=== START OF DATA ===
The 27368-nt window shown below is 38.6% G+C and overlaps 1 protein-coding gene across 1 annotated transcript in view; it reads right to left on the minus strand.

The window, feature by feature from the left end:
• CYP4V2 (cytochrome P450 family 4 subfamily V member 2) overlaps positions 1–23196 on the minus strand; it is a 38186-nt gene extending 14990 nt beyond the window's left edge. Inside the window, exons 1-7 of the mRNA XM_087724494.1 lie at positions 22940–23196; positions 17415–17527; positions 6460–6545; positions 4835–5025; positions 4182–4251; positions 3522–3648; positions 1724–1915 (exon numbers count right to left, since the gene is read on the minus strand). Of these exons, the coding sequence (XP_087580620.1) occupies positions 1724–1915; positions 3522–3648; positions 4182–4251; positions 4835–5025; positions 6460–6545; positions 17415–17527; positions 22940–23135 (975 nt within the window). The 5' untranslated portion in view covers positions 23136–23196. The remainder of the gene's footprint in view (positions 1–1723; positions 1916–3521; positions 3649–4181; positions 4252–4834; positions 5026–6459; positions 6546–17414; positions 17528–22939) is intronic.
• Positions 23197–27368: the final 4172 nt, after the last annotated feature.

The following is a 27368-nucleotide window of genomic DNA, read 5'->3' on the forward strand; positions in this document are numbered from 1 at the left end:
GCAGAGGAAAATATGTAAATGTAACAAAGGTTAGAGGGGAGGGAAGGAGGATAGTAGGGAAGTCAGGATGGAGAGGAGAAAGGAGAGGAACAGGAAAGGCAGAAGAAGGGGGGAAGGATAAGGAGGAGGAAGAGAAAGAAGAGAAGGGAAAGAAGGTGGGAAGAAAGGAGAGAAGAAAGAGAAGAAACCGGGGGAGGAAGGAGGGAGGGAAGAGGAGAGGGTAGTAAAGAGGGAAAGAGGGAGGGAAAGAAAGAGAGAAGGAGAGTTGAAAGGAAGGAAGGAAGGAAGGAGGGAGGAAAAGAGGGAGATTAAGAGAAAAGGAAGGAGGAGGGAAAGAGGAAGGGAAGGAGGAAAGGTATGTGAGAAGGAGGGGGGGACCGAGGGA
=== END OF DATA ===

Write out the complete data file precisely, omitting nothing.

The 27368-nt window shown below is 38.6% G+C and overlaps 1 protein-coding gene across 1 annotated transcript in view; it reads right to left on the minus strand.

The window, feature by feature from the left end:
• CYP4V2 (cytochrome P450 family 4 subfamily V member 2) overlaps positions 1–23196 on the minus strand; it is a 38186-nt gene extending 14990 nt beyond the window's left edge. Inside the window, exons 1-7 of the mRNA XM_087724494.1 lie at positions 22940–23196; positions 17415–17527; positions 6460–6545; positions 4835–5025; positions 4182–4251; positions 3522–3648; positions 1724–1915 (exon numbers count right to left, since the gene is read on the minus strand). Of these exons, the coding sequence (XP_087580620.1) occupies positions 1724–1915; positions 3522–3648; positions 4182–4251; positions 4835–5025; positions 6460–6545; positions 17415–17527; positions 22940–23135 (975 nt within the window). The 5' untranslated portion in view covers positions 23136–23196. The remainder of the gene's footprint in view (positions 1–1723; positions 1916–3521; positions 3649–4181; positions 4252–4834; positions 5026–6459; positions 6546–17414; positions 17528–22939) is intronic.
• Positions 23197–27368: the final 4172 nt, after the last annotated feature.

The following is a 27368-nucleotide window of genomic DNA, read 5'->3' on the forward strand; positions in this document are numbered from 1 at the left end:
GCAGAGGAAAATATGTAAATGTAACAAAGGTTAGAGGGGAGGGAAGGAGGATAGTAGGGAAGTCAGGATGGAGAGGAGAAAGGAGAGGAACAGGAAAGGCAGAAGAAGGGGGGAAGGATAAGGAGGAGGAAGAGAAAGAAGAGAAGGGAAAGAAGGTGGGAAGAAAGGAGAGAAGAAAGAGAAGAAACCGGGGGAGGAAGGAGGGAGGGAAGAGGAGAGGGTAGTAAAGAGGGAAAGAGGGAGGGAAAGAAAGAGAGAAGGAGAGTTGAAAGGAAGGAAGGAAGGAAGGAGGGAGGAAAAGAGGGAGATTAAGAGAAAAGGAAGGAGGAGGGAAAGAGGAAGGGAAGGAGGAAAGGTATGTGAGAAGGAGGGGGGGACCGAGGGA